What would success look like?

Success for her would be devoting 5-10 hours/week on her side hustle, maintaining her new full-time job and having enough energy and time to do both without compromising the other.  She could scale back or do more as needed with flexibility, the financial investment was manageable, therefore not having to make any risky or large investments.

From here, we explored options she came up with on how she would continue to develop and grow this side hustle of hers in the midst of a new job.  They aligned to the ‘WHY’ behind her side hustle which for her, was more important then just tapping into her creative potential. 

A side hustle may not be for everyone, but if you’re even the slightest bit curious or pondering taking on a new challenge, it’s a great opportunity to explore a creative venture, generate supplemental income and it’s a safe investment as you don’t have to leave a full-time job to do it. Unless of course, it turns into something where you want to!  More importantly, it can re-ignite a fulfillment you may not be currently feeling in your full-time job and reward you in ways you never would have expected.

Take a chance, test the waters, get out of your own way and try something new.  Besides, how will you know what else you can do, if you’re always doing the same thing?

Give yourself the gift to BE Present

Photo by Lisa De Nicola

Welcome back!  To a new year, a new start and 365 days ahead of you to DO whatever it is your heart ❤ desires.

Coming back from a relaxed holiday with lots of time for rest, sleep (LOTS of sleep), family time, filling my belly (and soul) with love and yummy treats.  I’m looking forward to getting back into the swing of things.  The return to work after the Christmas holidays can sometimes be overwhelming as many of us are often being greeted by an avalanche of work that is just waiting to get done.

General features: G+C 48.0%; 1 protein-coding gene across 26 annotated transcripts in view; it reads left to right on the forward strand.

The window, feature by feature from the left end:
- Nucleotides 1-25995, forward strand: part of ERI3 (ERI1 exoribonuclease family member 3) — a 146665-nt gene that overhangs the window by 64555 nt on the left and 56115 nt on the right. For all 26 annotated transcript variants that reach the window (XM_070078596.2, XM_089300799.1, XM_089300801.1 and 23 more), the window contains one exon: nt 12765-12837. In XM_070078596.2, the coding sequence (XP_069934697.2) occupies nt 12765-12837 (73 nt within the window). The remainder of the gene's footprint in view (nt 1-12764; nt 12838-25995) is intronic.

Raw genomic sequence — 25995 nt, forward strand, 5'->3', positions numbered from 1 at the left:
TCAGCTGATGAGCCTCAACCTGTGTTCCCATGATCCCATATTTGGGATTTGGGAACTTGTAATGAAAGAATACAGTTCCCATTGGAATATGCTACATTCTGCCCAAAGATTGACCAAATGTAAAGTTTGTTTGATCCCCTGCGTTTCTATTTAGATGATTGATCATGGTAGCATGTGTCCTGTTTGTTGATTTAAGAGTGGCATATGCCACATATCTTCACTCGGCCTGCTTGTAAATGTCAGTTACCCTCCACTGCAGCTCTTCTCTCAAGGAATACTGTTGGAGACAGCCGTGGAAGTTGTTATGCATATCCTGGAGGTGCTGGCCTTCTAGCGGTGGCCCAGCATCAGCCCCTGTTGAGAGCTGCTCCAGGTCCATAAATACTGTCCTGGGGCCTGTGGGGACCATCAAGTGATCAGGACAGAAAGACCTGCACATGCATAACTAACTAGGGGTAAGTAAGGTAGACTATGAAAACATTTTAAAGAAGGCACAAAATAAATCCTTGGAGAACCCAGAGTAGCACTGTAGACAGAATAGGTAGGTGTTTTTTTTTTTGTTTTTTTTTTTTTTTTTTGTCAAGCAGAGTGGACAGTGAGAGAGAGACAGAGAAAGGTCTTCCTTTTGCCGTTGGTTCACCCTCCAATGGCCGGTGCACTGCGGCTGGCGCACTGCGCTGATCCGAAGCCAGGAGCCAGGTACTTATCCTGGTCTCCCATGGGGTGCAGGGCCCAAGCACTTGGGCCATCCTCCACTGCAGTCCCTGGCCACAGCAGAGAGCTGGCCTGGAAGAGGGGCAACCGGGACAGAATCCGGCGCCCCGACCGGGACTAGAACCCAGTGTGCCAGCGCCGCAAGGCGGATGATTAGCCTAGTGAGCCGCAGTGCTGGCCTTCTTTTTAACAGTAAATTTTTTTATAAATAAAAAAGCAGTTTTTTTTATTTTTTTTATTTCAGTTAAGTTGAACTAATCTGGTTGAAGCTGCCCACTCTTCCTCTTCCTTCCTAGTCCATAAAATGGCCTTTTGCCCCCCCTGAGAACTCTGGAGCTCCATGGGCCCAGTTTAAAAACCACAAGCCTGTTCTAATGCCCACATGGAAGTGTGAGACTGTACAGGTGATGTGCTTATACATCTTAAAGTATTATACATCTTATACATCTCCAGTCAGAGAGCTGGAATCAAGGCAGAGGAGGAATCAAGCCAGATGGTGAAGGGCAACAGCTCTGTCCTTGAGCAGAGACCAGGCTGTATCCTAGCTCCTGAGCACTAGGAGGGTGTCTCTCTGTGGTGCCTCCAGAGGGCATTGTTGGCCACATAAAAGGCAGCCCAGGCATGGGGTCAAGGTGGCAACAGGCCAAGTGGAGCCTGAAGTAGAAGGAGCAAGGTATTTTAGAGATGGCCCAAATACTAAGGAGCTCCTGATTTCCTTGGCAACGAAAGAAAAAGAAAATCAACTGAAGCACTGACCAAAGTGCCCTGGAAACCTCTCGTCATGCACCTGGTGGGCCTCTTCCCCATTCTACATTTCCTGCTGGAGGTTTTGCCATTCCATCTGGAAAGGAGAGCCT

There’s a sense of urgency to get things started, to gain some momentum having been off and business dormant for a few weeks.  To get some traction on projects that might have been set aside to get done or started on in the new year.  Not to mention, re-adjusting back to your weekday work routine of early mornings, preparing for your commute ahead (mentally and emotionally), early nights and let’s not forget your diet.  Gone are the holiday treats and magically you’re back to morning smoothies, soups and salads for lunch, etc.  😉

So how do you ensure a great start to the year without losing yourself in the hustle and bustle of routine? 

BE PRESENT.

Being present allows us to BE in the moment.  It helps us stay connected in the task at hand, the person we’re having a conversation with, or the meeting we’re trying to participate in, etc.  It also allows us to remain grounded and puts us in a relaxed state.  Particularly if you’re one who easily gets anxious by constantly projecting to the future or playing into the distractions that surround us all.  Just like maintaining balance in your day to day has its benefits, being present is equally just as important.  You can easily notice some of the benefits listed above once put into practice.


Photo by Nathan Dumlao on Unsplash

Believe me, I recognize the number of distractions we’re surrounded by.  Including those convenient devices we all walk around with 24/7, which can seem impossible to let go of all the time.  But the beauty that detaching and being in the moment in just the smallest of ways can offer us, is priceless.